- The Memphis Symphony Orchestra signs Robert Moody to six-year contract as Music Director.
Karina Canellakis, Jeremy Denk
- Pianist Jeremy Denk takes Milwaukee Symphony audience on a rare journey
Milwaukee Journal Sentinel
- Recording of Robert Spano Compositions Releasing 4/28
- Grand Rapids Symphony's Marcelo Lehninger leads orchestra in picturesque adventure into the future
St. Petersburg Philharmonic
- St. Petersburg Philharmonic rocked Shostakovich
- Moody leads Symphony in rousing film composers concert
Katia and Marielle Labeque
- Labèque Sisters are electric in Mozart, Philip Glass
- REVIEW: Grand Rapids Symphony brings visuals to music with ‘Pictures at an Exhibition’
- Review: Violinist Beilman debuts with ASO; Spano leads on Adams’ energetic “Harmonielehre”
- Pianist Seong-Jin Cho is ardently expressive in 1st SF recital
San Francisco Chronicle
Sir Andrew Davis
By Ivan March
Beatrice et Benedict- Overture. Benvenuto Cellini -
Overture. Le carnaval romain, Op 9. Le corsaire,
Op 21. Les francs•juges, Op 3. Le roi Lear, Op 4.
Waverley, Op 1
Bergen Philharmonic Orchestra I Sir Andrew Davis
Chandos CHSA511B C73' • DDD/DSD)
Andrew Davis in Bergen for Berlioz showpieces Of the seven spectacular overtures in this collection, three are exciting introductions for operas, one is actually part of an opera, while the remaining three are independent compositions. But what is astonishing is the brilliance of the orchestration, particularly in the rhythmically sparkling Benvenuto Cellini (1838) and Les corsairec (1844). Before this pair had come the bold, forceful Les france-juges (1826), which has remarbble brass-writing and a catchy main tune that became famous as a TV signature theme. Waverley (1827 -28) was inspired by Sir Walter Scott's novel and the Shakespearean Le roi Lear (1831) centres on a portrait of the deranged king, yet musically also remembers his daughter Cordelia.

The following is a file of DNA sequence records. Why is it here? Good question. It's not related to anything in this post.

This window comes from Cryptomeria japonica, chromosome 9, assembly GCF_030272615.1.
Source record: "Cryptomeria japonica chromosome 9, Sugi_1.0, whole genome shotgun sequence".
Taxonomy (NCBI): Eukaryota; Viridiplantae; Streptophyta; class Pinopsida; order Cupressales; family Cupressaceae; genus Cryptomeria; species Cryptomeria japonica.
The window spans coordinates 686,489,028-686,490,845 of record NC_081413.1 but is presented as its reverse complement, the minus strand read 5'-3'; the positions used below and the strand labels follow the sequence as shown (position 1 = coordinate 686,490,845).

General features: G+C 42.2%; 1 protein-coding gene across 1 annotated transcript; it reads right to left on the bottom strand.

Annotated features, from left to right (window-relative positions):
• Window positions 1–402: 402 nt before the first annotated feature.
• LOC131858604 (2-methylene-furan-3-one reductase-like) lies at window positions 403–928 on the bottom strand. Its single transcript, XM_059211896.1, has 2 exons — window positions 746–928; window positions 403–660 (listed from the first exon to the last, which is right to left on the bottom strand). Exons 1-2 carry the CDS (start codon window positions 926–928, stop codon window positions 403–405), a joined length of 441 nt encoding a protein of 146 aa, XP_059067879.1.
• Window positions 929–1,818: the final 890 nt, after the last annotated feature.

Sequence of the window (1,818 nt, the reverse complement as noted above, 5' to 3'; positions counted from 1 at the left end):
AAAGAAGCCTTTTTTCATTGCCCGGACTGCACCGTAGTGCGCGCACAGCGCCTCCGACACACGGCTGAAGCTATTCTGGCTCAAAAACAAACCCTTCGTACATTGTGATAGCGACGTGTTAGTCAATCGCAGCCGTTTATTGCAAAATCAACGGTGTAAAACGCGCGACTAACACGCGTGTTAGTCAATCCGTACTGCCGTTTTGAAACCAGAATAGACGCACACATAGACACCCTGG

But the work most listeners remember best is the breathtaking Le carnaval romain, also written in 1844 and based on the exhilarating Act I finale to the opera Benvenuto Cellini. This evokes a carnival in Rome, an occasion which the composer himself had attended in 1831. Even today its dash and energy, contrasting with a memorably lyrical cor anglais solo, are remarkable. But even more so is the vividness of the orchestration. It is difficult to believe that it dates from so soon after the death of Beethoven, whose style of orchestration is so utterly different.
Until now the collection to have of these remarkable works was by the Staatskapelle Dresden under Sir Colin Davis (RCA, 1/99), deleted at present but still eminently recommendable. Still, these thrilling new performances by Sir Andrew Davis and the excellent Bergen Philharmonic tend to trump the earlier issue, not least for the superb SACD quality, which sounds almost equally spectacular on a non-SACD reproducer. Very highly recommended.